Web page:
The context of use

25 July 2007

Reading the Futurelab report Beyond the Digital Divide: Rethinking digital inclusion for the 21st century (Selwyn and Facer, 2007) (1) I am struck by their exposition of a number of digital divides – beynd the ‘traditional’ one of access. In particular, there is the divide caused by a misalignment of the culture of the context in which ICT is being used.

This leads me to address the question: How can we assess the ICT capability of a person without assessing the mediating effect of the context and culture in which they are operating? In particular the context of the school and the education system.

To quote the report (p16) “If the wider cultural context of use (such as the workplace,  school or home) does not fi t well with the culture of the ICT application, then  use will not easily follow. As such ICT use is not just based on the individual  being able to ‘understand’ the potential benefi ts of ICT use, but how well  ICT-based activity ‘fi ts’ with the wider contexts within which they are  operating.”

(1) Selwyn, N and Facer, K (2007)  Beyond the Digital Divide: Rethinking digital inclusion for the 21st century, Bristol: Futurelab available online at http://www.futurelab.org.uk/resources/documents/opening_education/Digital_Divide.pdf accessed 25/07/07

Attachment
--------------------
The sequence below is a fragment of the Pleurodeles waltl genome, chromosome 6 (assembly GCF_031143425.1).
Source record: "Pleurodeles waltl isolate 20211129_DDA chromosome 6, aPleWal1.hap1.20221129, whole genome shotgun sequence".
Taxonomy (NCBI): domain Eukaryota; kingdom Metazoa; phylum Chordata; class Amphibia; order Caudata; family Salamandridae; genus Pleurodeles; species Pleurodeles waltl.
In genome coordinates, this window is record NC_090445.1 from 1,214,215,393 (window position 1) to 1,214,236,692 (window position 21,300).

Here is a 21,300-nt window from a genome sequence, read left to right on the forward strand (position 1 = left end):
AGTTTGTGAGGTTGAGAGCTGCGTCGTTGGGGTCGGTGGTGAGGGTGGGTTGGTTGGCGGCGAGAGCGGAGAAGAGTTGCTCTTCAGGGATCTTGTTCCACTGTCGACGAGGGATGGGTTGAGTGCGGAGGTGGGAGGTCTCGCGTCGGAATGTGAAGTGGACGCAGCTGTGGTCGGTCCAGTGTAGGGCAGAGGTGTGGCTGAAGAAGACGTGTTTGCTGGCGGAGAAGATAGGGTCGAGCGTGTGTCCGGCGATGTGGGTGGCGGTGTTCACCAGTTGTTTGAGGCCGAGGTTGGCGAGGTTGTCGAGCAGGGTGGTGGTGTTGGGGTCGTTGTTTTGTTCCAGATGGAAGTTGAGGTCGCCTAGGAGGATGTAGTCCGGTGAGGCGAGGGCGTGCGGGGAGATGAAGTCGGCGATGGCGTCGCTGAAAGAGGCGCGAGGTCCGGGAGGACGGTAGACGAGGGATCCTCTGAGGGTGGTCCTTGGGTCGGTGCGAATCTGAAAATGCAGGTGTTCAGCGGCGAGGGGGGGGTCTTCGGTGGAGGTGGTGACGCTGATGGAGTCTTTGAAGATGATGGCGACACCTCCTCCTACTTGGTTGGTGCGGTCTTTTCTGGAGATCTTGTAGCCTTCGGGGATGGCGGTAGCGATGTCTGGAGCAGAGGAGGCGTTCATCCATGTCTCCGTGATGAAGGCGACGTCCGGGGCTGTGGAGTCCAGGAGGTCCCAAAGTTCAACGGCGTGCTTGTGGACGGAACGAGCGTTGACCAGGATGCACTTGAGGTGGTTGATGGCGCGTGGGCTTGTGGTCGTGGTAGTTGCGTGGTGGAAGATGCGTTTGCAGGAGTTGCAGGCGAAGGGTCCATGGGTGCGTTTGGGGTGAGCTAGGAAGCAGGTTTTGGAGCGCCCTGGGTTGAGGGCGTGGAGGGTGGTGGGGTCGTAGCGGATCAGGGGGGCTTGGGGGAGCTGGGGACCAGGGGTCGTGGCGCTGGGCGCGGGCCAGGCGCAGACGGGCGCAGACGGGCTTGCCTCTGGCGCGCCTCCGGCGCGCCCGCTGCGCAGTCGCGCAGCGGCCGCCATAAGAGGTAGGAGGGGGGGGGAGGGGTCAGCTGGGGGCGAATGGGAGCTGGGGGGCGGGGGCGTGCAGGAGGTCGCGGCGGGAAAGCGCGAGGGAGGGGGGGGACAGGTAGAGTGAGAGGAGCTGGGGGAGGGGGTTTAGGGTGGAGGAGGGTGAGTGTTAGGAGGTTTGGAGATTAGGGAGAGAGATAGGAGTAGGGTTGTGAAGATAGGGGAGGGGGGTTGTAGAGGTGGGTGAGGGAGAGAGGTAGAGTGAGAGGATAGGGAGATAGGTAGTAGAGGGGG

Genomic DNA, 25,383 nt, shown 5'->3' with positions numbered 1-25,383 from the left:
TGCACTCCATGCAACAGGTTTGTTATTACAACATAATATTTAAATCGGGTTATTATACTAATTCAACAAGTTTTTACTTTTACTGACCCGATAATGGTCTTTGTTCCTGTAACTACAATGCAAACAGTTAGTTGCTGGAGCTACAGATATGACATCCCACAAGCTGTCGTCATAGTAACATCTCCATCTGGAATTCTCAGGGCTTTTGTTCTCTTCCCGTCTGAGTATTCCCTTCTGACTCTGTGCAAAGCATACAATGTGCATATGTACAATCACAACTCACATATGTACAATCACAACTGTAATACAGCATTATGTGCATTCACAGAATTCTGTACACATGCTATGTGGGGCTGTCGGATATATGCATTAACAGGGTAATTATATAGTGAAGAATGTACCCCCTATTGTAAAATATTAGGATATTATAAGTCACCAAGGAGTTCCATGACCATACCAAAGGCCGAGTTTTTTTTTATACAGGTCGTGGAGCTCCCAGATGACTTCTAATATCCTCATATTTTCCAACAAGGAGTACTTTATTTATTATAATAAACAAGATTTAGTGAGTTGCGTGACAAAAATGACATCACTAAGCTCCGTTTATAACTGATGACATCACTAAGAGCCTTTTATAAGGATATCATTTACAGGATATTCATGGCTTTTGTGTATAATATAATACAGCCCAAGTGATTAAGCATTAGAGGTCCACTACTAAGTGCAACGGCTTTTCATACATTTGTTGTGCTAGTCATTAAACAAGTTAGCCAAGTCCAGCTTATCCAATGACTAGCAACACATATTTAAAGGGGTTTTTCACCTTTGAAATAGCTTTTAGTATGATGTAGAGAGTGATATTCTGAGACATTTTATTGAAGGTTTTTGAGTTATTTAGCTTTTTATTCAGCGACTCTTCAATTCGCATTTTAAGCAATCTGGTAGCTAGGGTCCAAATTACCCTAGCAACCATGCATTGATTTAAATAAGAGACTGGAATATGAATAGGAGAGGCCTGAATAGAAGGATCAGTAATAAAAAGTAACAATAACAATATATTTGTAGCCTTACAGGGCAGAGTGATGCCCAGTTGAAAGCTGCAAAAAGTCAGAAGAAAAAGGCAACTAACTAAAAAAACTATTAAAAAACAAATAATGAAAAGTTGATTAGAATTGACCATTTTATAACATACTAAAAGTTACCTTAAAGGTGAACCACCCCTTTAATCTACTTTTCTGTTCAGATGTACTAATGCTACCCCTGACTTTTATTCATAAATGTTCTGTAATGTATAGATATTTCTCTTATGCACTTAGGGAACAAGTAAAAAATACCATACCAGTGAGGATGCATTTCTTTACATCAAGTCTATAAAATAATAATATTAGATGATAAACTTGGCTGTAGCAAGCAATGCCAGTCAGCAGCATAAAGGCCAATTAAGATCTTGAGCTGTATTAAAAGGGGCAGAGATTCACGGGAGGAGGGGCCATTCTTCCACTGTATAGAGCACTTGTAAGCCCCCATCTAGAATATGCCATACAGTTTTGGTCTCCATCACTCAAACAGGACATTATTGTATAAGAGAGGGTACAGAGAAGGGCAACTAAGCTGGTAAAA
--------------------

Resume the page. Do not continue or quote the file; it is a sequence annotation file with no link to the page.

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Heppell on ICT, creativity and the need for systemic change

22 July 2007

In a discussion in the Naace online community (1), Stephen Heppell comments on the ever-changing nature of tools and the permanence of ICT as a force for creativity. His comments resonate with the ‘practice’ side of my model in the previous post and how it can be counter to the theory/system side.

Heppell reflects on young people’s changing usage of tools – MySpace is so yesterday, Facebook today, something else tomorrow. Further, he points out that young people never e-mail now. My step daughter added a different lens to this – they do e-mail but only when communicating with adults or when they are passing on links, files etc.